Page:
Meanwhile, the second, school-based, stage of the 'Newsroom Project' is underway, with English and Science teachers working together in nine local secondary schools. The pioneering project, funded by The Welcome Trust, is investigating how best secondary school teachers can be supported as they develop their pupils' ability to read and understand media reports of science and science-related issues. A handbook and other curricular resources will be produced as part of the project for other teachers to use in future.

Frances Scally, an English teacher at Aquinas Grammar School in Belfast, said of the 'Newsroom Project': "Science teachers and English teachers rarely work together. This is a good opportunity to incorporate science articles into English and methods of teaching common in English into Science."

A Science teacher at Ballymena Academy, Cathy McCullough, added: "The challenge now for me is how to effectively use newspapers in my teaching in order to stimulate my pupils and enhance their learning."

The NISE group's work in fostering interest in science among school children is attracting interest from a number of quarters. Fiona Fox, head of the Science Media Centre based at the Royal Institution in London, recently visited a project teachers' meeting at Queen's. She commented on what she'd learnt of the 'Newsroom Project': "It was really exciting to find out about this novel and ambitious project. The public needs to apply a degree of scepticism to what they read in the papers. While much science journalism is excellent, providing pupils with the tools to interpret science in the headlines is an excellent objective. Many of the scientists I meet have a strong sense that school is the right place to start encouraging a better understanding of science in the media. They would be thrilled to know about this innovative project which is achieving just that."

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 Note: The nine schools involved in the Newsroom Project are: Aquinas Grammar School; Ballymena Academy; Ballymoney High School; Dromore High School; Our Lady and St Patrick’s College, Knock; Slemish Integrated College; St Genevieve’s High School; St Malachy’s High School, Castlewellan and Wallace High School.

For further information contact: Billy McClune, 028 9097 5938; or Dolores Vischer Communications Office, 028 9097 5320.

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Science debate focuses on genes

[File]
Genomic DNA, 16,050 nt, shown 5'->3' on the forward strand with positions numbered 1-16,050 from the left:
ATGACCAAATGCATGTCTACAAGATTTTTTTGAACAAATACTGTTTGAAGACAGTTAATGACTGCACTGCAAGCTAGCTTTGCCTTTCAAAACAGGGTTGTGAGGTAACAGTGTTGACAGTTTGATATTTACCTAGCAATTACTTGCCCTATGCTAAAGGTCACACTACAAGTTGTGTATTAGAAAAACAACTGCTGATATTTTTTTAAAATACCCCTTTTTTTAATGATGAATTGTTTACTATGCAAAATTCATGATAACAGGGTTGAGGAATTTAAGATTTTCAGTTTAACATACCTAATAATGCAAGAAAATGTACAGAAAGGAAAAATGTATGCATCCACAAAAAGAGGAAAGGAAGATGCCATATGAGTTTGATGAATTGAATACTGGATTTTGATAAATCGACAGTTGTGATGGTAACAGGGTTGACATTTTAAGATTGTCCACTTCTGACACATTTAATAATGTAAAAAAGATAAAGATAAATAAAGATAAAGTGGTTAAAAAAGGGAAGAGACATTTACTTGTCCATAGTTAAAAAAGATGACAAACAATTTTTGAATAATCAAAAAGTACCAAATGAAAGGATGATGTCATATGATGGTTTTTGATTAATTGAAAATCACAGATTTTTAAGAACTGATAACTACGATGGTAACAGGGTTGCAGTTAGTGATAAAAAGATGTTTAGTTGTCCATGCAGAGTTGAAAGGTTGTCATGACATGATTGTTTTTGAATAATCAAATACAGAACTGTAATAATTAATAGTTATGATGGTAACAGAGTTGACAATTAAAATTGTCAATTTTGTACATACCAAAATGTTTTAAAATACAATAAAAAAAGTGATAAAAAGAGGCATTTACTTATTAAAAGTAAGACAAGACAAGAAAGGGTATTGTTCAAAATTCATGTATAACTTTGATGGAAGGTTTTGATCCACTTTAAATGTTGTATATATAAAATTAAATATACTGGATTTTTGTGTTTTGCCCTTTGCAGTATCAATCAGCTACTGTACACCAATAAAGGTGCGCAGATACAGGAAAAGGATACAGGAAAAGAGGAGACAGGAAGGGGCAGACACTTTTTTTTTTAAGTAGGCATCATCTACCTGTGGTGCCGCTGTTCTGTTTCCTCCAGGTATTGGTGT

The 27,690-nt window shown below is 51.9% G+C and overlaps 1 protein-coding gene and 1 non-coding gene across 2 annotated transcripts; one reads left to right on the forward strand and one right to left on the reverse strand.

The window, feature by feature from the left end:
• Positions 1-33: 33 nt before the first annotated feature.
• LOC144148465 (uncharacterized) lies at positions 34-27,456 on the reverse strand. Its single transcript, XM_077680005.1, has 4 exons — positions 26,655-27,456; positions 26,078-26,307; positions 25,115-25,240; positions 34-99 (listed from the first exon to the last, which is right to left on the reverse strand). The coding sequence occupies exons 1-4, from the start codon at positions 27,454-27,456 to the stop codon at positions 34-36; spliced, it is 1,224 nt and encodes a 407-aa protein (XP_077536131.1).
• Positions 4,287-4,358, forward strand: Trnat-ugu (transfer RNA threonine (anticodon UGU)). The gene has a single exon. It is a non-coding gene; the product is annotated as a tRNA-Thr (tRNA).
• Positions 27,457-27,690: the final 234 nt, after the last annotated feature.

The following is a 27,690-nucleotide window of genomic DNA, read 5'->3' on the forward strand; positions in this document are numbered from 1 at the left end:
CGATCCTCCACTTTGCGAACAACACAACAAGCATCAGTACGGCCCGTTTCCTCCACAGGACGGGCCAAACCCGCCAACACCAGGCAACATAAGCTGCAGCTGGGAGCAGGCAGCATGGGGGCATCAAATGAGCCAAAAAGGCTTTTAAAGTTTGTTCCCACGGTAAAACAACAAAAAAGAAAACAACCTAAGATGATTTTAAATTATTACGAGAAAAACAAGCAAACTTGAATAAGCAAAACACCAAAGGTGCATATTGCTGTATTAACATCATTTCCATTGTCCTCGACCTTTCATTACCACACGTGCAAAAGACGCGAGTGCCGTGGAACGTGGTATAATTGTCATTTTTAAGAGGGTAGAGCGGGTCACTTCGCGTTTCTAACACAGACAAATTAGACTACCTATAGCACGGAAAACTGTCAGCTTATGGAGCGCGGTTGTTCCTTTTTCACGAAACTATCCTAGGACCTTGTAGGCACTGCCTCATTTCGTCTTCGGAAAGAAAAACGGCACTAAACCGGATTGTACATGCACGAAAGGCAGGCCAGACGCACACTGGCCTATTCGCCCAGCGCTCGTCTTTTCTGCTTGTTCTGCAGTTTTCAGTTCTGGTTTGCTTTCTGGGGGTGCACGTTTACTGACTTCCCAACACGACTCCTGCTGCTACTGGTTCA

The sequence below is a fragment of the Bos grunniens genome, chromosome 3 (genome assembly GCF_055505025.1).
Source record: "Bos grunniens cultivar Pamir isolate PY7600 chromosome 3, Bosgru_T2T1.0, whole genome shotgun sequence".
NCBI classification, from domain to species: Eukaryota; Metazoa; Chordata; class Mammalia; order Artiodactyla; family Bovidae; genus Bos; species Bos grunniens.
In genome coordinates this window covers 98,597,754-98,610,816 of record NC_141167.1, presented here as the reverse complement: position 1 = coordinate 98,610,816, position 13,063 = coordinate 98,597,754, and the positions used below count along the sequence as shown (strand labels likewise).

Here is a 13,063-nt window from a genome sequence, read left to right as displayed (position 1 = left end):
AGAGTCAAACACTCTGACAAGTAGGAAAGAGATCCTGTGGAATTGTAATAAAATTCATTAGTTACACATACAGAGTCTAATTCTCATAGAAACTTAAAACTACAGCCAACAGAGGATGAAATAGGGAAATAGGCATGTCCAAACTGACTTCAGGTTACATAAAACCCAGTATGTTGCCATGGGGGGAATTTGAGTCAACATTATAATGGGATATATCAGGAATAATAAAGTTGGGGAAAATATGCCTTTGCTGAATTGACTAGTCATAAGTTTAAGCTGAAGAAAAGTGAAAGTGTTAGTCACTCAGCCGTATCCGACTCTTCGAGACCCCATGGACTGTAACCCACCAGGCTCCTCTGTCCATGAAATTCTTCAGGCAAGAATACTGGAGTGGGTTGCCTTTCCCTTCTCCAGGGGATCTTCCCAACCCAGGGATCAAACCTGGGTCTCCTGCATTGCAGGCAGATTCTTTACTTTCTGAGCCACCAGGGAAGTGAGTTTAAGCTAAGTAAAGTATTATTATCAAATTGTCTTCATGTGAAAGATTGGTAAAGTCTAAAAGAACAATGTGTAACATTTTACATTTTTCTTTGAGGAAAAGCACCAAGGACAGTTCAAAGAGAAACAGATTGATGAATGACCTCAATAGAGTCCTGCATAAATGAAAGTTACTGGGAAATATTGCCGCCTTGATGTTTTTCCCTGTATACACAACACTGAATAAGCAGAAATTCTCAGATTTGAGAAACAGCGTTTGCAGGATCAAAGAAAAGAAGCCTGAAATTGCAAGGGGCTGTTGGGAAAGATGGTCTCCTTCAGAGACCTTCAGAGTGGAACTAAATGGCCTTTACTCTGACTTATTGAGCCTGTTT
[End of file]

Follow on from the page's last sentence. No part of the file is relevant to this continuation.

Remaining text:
The topic of human genetics will be on the agenda for the May meeting of the Belfast branch of Cafe Scientifique.

Professor of Clinical Genetics Angus Clarke, from University College Wales in Cardiff, will be the guest speaker at the event on Tuesday 25 May in TENsq. Hotel. The talk entitled "Talking Genes" will begin at 6pm.

Cafe Scientifique is a place where, for the price of a cup of coffee or a glass of wine, anyone can come to explore the latest ideas in science and technology. Meetings have taken place in cafes, bars, restaurants and even theatres, but always outside a traditional academic context.

The Belfast branch was established earlier this year by Dr Jill Turner from the School of Nursing at Queen's University.

"All members of the public are warmly invited to attend what is hoped will be an opportunity for lively, interesting and friendly debate about important scientific matters in a social atmosphere," she said.

For further information, contact: Dr Jill Turner, School of Nursing, (028) 9097 2376 or Elaine Fitzsimons, Communications, (028) 9097 5384

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Centre for Cross Border Studies hosts North South education conference

"Cross-border co-operation has a key role in 'mobilising companies' to tackle international markets," a Scandinavian expert tells delegates at a conference in Cavan, organised by the Centre for Cross Border Studies.

The conference at the Slieve Russell Hotel in Ballyconnell (Thursday 20th and Friday 21st May) – entitled 'Cross-Border Higher Education Co-operation in Ireland and Europe' – was organised on behalf of the Department of Education and Science (Dublin) and the Department for Employment and Learning (Belfast) by the Centre for Cross Border Studies. It is the fourth such North-South higher education conference organised for the two Departments by the Centre in the past two years.

The conference was opened by the Minister of State at the Department of Education and Science, Ms Sile de Valera TD, and the Permanent Secretary of the Department for Employment and Learning in Northern Ireland, Mr Will Haire.

Ms de Valera noted that the theme of the conference was particularly apposite in the context of Ireland's presidency of the European Union. She went on: "We know that to achieve the aims of the Lisbon Agenda, we must establish knowledge networks, starting with connections between higher education institutions, further connections across borders and between the State and industry. Crucial to the realisation of these aims is the communication of ideas, experiences and solutions to enable us to address common problems and overcome common obstacles."